ss_blog_claim=bd50edc517cf0b7549fe6b5f63b6b5f8 The SLS Business Finance Blog: Banks to See Rising Costs of Funds in the Months Ahead

Tuesday, September 2, 2008

Banks to See Rising Costs of Funds in the Months Ahead

Reprinted from The Monitor Daily Online

The Wall Street Journal noted yesterday that with about $800 billion in floating rate notes and other medium-term obligation coming due over the next 12-18 months, banks will likely be less willing to make new loans to borrowers as investors will be demanding higher interest rates for new bank borrowings.

And for some of the larger banks that have agreed to buy back some $42 billion in auction rate securities, the problem is exacerbated even further. To provide a glimpse of what may be in store, we checked out recent prices for 5-year obligations on JB Hanauer & Co.’s website for a mix of banks and finance companies. And even though many of these companies are currently holding investment grade ratings, the price-to-yield data was indicative of investor sentiment with regard to the real or perceived risk of lending to some of these banks. For example, KeyCorp’s 5-year maturities with a coupon of 6.5% were priced to yield almost 10.5% or something close to a 750 basis point spread over like-term Treasuries. National City’s notes maturing in February 2011 were priced to yield 14.4%, which would translate into a spread of 1170 basis points over similar term Treasuries.

As a contrast, GE Capital’s 5-year notes with a coupon of 5.40% were trading at prices to yield about 4.6%, a spread of about 150 basis points over like-term Treasuries. Similarly Cat Financial’s 5-year notes with a coupon of 4.9% were priced to yield about 4.2%. However, beleaguered CIT showed several 5-year obligations with coupon rates ranging from 4.65% to 5.50%, which were selling at prices to yield about 12.4%, a spread of over 900 basis points. It would also indicate what may be at the root of why CIT’s vendor finance business showed substantially reduced profits of 17.6 million for the first half of 2008 versus 146.5 million, for the same period in 2007.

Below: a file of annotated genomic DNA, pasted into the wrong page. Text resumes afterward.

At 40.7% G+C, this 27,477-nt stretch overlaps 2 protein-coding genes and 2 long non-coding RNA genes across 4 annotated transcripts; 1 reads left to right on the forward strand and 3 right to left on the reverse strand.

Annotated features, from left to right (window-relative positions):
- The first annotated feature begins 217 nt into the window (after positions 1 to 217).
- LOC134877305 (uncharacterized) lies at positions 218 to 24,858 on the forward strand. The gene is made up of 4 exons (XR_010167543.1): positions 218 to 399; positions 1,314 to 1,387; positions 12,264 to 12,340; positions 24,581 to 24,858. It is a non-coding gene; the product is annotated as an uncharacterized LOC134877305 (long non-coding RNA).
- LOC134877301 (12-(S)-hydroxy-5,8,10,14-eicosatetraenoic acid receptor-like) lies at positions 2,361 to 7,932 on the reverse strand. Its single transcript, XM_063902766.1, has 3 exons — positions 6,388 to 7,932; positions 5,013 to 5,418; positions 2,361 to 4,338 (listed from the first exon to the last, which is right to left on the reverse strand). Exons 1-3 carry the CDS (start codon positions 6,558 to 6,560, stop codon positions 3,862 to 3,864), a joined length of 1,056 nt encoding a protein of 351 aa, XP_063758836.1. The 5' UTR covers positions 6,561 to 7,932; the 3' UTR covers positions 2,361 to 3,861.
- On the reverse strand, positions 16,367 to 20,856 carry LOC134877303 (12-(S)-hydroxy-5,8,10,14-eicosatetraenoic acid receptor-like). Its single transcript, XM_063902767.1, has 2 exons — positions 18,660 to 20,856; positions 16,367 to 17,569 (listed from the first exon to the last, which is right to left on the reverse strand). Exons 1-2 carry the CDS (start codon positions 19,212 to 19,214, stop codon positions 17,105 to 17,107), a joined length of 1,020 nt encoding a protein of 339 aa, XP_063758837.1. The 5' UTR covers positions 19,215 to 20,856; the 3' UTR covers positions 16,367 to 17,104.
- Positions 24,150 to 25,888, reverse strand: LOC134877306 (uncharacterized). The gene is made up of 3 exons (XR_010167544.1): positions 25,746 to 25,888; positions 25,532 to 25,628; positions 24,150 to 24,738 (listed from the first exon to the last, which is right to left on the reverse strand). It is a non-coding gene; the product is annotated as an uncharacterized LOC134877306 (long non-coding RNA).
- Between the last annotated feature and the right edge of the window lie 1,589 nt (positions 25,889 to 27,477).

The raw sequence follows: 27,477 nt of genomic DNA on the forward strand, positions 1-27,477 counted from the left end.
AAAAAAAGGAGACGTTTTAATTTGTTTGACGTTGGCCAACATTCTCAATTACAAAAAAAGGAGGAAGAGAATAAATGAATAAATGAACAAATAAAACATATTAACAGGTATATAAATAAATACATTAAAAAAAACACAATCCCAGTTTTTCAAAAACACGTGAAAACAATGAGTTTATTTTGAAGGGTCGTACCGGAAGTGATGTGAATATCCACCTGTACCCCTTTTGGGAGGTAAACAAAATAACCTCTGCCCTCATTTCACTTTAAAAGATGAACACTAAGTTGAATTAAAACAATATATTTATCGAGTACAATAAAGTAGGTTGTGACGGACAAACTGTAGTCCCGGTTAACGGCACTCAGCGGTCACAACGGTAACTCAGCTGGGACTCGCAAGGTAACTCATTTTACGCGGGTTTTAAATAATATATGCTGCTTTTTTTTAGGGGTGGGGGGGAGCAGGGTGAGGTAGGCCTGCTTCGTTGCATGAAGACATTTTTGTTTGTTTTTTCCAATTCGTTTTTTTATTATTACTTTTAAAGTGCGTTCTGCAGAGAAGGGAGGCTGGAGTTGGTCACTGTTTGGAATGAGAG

What this picture would suggest is a significant market advantage or disadvantage, depending on where you sit, when pricing on a match-funded basis in a competitive situation. It occurs to us that sustaining a vendor program, for example, would become increasingly more difficult to expect returns that were anticipated at program inception. And unless subsidized for the long-term, this phenomenon would seemingly preclude an aggressive run at a new vendor prospect.

Editor's Note: As bank costs of funds rise, that affects not just bank lending but equipment finance companies who are reliant on bank loans and lines in order to fund their deals with GE, CIT and KeyCorp listed among them. This is an example of why commercial finance rates are tied to costs of funds and not tied to Prime, as many expect that it is.

No comments: